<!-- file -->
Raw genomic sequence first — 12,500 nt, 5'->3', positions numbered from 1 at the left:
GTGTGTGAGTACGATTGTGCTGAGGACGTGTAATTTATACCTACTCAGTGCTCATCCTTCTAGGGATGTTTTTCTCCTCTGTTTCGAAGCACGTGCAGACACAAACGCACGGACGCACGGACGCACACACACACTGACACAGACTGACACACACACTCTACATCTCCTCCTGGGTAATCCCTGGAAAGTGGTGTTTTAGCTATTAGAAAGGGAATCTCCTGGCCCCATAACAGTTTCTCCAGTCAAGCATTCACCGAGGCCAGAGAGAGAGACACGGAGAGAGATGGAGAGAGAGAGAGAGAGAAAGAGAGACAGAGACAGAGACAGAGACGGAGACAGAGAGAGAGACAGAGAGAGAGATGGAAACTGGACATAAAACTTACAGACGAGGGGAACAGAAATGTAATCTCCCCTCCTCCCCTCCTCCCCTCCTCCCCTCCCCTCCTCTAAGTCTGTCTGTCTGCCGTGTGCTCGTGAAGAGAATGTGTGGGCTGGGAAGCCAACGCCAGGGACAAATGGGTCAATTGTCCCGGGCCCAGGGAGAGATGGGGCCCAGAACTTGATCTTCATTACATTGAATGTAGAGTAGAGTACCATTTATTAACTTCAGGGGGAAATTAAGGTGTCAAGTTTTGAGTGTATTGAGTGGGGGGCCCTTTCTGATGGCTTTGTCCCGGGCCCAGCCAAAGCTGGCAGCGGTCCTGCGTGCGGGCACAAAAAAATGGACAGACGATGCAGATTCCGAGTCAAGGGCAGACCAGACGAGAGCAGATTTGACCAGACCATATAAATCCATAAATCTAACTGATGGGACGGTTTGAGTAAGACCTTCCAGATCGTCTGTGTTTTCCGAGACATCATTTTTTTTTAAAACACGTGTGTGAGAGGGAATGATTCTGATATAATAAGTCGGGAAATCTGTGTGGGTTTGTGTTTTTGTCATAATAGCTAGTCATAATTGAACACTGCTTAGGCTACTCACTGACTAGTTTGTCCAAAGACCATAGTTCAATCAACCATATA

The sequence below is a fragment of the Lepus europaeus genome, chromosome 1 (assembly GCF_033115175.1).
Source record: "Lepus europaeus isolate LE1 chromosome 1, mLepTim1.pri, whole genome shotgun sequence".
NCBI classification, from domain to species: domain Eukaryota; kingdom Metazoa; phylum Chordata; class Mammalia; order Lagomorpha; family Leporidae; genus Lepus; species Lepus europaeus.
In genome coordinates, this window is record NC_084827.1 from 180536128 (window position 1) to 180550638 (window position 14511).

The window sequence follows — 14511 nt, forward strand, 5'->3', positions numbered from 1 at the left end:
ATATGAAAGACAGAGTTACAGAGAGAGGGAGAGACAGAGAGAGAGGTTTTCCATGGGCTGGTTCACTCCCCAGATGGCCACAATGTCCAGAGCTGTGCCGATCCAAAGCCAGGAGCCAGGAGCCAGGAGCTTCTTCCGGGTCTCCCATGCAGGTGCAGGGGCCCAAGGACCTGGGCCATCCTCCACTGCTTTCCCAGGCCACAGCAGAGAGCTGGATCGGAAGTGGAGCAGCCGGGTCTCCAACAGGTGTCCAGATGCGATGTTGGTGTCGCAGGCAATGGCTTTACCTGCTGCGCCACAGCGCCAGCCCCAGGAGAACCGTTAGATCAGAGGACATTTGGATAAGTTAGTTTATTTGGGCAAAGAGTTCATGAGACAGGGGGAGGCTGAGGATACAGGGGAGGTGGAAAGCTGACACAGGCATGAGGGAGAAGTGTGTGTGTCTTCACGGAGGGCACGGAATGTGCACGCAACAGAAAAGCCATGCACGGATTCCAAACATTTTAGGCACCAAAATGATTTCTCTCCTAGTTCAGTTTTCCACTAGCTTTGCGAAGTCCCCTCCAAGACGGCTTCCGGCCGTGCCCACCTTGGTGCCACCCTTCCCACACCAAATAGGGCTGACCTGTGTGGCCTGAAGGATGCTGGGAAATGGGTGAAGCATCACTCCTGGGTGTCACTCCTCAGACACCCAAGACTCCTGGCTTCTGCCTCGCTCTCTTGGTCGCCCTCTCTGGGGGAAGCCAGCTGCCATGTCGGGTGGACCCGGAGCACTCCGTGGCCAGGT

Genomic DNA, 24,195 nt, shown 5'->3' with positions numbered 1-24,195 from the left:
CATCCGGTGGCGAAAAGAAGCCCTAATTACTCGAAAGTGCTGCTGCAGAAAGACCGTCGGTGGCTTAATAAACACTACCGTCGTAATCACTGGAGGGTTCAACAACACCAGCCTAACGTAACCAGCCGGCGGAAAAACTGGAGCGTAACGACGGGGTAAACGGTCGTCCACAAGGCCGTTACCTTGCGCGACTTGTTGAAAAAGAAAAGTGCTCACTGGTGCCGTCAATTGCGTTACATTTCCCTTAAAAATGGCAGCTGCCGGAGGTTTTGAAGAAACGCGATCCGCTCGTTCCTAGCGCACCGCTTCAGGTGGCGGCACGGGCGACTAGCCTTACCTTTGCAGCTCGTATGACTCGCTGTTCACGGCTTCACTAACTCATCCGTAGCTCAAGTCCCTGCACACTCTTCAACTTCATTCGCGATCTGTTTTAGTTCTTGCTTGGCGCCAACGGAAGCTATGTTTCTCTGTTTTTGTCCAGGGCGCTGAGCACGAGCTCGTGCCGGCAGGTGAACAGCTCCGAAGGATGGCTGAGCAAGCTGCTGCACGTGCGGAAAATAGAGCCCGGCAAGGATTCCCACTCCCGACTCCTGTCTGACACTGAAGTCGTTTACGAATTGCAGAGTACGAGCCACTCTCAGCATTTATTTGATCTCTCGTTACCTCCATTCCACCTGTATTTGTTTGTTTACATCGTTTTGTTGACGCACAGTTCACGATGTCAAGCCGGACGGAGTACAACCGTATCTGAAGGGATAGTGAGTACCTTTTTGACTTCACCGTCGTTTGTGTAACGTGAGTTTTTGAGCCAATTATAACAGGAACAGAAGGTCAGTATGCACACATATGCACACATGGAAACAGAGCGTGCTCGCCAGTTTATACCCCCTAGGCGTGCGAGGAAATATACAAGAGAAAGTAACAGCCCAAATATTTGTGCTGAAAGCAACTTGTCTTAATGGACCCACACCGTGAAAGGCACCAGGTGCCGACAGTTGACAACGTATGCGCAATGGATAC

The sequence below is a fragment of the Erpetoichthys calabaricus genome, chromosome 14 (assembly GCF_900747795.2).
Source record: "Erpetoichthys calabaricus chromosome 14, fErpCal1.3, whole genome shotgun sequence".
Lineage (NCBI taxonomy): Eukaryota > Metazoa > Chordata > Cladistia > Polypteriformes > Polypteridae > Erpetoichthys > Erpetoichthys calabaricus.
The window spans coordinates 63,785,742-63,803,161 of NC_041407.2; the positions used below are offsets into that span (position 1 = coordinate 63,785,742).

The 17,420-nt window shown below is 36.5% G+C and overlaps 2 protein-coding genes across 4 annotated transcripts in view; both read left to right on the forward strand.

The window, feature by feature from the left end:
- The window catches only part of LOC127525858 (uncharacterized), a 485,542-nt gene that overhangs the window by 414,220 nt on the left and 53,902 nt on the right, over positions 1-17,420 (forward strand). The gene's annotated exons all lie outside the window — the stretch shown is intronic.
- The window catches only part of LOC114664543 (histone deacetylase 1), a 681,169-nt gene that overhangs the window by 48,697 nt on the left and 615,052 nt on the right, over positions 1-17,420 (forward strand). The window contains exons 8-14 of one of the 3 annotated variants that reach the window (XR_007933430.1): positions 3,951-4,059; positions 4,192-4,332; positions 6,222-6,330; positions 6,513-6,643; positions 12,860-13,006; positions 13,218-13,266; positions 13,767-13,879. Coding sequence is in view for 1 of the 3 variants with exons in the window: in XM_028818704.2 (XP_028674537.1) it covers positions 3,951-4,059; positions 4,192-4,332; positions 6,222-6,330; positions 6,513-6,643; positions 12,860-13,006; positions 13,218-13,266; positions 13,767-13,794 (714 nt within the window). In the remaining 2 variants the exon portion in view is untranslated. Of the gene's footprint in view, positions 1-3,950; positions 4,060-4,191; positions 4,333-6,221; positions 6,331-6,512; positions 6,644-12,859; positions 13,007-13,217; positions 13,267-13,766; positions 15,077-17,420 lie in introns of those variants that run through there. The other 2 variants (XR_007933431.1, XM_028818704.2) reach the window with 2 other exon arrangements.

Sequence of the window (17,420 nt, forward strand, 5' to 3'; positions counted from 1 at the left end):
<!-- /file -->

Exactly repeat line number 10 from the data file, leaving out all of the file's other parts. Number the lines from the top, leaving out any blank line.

CATCCGGTGGCGAAAAGAAGCCCTAATTACTCGAAAGTGCTGCTGCAGAAAGACCGTCGGTGGCTTAATAAACACTACCGTCGTAATCACTGGAGGGTTCAACAACACCAGCCTAACGTAACCAGCCGGCGGAAAAACTGGAGCGTAACGACGGGGTAAACGGTCGTCCACAAGGCCGTTACCTTGCGCGACTTGTTGAAAAAGAAAAGTGCTCACTGGTGCCGTCAATTGCGTTACATTTCCCTTAAAAATGGCAGCTGCCGGAGGTTTTGAAGAAACGCGATCCGCTCGTTCCTAGCGCACCGCTTCAGGTGGCGGCACGGGCGACTAGCCTTACCTTTGCAGCTCGTATGACTCGCTGTTCACGGCTTCACTAACTCATCCGTAGCTCAAGTCCCTGCACACTCTTCAACTTCATTCGCGATCTGTTTTAGTTCTTGCTTGGCGCCAACGGAAGCTATGTTTCTCTGTTTTTGTCCAGGGCGCTGAGCACGAGCTCGTGCCGGCAGGTGAACAGCTCCGAAGGATGGCTGAGCAAGCTGCTGCACGTGCGGAAAATAGAGCCCGGCAAGGATTCCCACTCCCGACTCCTGTCTGACACTGAAGTCGTTTACGAATTGCAGAGTACGAGCCACTCTCAGCATTTATTTGATCTCTCGTTACCTCCATTCCACCTGTATTTGTTTGTTTACATCGTTTTGTTGACGCACAGTTCACGATGTCAAGCCGGACGGAGTACAACCGTATCTGAAGGGATAGTGAGTACCTTTTTGACTTCACCGTCGTTTGTGTAACGTGAGTTTTTGAGCCAATTATAACAGGAACAGAAGGTCAGTATGCACACATATGCACACATGGAAACAGAGCGTGCTCGCCAGTTTATACCCCCTAGGCGTGCGAGGAAATATACAAGAGAAAGTAACAGCCCAAATATTTGTGCTGAAAGCAACTTGTCTTAATGGACCCACACCGTGAAAGGCACCAGGTGCCGACAGTTGACAACGTATGCGCAATGGATAC